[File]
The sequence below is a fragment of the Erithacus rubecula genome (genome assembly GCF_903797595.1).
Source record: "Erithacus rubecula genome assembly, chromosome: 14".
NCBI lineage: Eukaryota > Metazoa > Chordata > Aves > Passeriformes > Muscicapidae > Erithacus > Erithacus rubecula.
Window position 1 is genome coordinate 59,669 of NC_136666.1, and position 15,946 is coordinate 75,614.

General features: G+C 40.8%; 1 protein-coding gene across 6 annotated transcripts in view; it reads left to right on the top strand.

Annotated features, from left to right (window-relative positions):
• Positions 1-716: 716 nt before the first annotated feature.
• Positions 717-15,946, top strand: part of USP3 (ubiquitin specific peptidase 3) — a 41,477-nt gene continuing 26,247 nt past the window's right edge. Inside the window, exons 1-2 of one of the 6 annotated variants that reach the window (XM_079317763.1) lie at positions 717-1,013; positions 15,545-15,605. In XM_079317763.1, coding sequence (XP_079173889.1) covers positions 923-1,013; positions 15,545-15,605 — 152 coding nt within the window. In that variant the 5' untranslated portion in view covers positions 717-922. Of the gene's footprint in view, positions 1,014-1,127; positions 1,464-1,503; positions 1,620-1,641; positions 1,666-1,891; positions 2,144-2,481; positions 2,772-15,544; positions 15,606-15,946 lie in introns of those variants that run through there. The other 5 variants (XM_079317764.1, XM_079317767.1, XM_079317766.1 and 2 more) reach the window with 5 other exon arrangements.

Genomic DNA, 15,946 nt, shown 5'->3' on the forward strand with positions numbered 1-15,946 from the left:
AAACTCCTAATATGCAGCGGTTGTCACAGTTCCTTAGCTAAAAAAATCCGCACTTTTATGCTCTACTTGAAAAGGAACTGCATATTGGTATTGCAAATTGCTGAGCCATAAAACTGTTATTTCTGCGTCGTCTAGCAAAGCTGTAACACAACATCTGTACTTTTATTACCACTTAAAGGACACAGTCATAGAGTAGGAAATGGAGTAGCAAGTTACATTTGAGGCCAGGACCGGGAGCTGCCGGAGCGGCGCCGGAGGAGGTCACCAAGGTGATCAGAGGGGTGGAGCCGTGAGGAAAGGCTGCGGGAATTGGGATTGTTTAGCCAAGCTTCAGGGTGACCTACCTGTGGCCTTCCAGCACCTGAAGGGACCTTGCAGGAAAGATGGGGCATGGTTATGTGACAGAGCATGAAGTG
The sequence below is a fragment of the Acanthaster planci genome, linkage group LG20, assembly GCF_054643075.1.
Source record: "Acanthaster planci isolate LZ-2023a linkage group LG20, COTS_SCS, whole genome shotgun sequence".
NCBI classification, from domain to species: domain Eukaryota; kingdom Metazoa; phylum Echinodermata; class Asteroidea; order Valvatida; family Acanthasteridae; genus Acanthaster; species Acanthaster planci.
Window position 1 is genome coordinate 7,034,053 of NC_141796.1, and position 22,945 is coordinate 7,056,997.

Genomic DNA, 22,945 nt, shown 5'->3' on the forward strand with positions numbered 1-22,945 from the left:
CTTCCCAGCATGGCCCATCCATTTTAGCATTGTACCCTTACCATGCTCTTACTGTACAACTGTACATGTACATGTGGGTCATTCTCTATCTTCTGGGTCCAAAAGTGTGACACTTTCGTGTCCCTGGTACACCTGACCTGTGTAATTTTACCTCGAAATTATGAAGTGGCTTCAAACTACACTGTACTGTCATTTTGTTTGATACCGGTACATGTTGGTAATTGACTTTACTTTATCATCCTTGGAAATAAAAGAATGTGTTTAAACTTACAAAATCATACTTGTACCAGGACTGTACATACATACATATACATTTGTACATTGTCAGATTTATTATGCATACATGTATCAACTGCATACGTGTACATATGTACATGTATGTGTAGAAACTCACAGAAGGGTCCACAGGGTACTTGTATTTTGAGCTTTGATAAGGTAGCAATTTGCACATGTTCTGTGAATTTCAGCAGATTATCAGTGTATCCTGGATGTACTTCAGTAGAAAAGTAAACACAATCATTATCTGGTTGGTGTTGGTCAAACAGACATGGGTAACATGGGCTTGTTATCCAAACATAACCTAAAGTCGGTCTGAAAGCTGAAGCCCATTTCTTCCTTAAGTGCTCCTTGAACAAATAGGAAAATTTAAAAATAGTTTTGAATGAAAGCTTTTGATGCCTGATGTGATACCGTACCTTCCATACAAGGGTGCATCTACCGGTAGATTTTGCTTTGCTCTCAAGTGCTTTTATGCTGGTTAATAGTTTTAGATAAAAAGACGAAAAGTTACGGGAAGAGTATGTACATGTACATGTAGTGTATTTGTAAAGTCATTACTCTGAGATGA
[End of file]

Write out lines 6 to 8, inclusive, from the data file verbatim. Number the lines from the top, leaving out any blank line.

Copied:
Annotated features, from left to right (window-relative positions):
• Positions 1-716: 716 nt before the first annotated feature.
• Positions 717-15,946, top strand: part of USP3 (ubiquitin specific peptidase 3) — a 41,477-nt gene continuing 26,247 nt past the window's right edge. Inside the window, exons 1-2 of one of the 6 annotated variants that reach the window (XM_079317763.1) lie at positions 717-1,013; positions 15,545-15,605. In XM_079317763.1, coding sequence (XP_079173889.1) covers positions 923-1,013; positions 15,545-15,605 — 152 coding nt within the window. In that variant the 5' untranslated portion in view covers positions 717-922. Of the gene's footprint in view, positions 1,014-1,127; positions 1,464-1,503; positions 1,620-1,641; positions 1,666-1,891; positions 2,144-2,481; positions 2,772-15,544; positions 15,606-15,946 lie in introns of those variants that run through there. The other 5 variants (XM_079317764.1, XM_079317767.1, XM_079317766.1 and 2 more) reach the window with 5 other exon arrangements.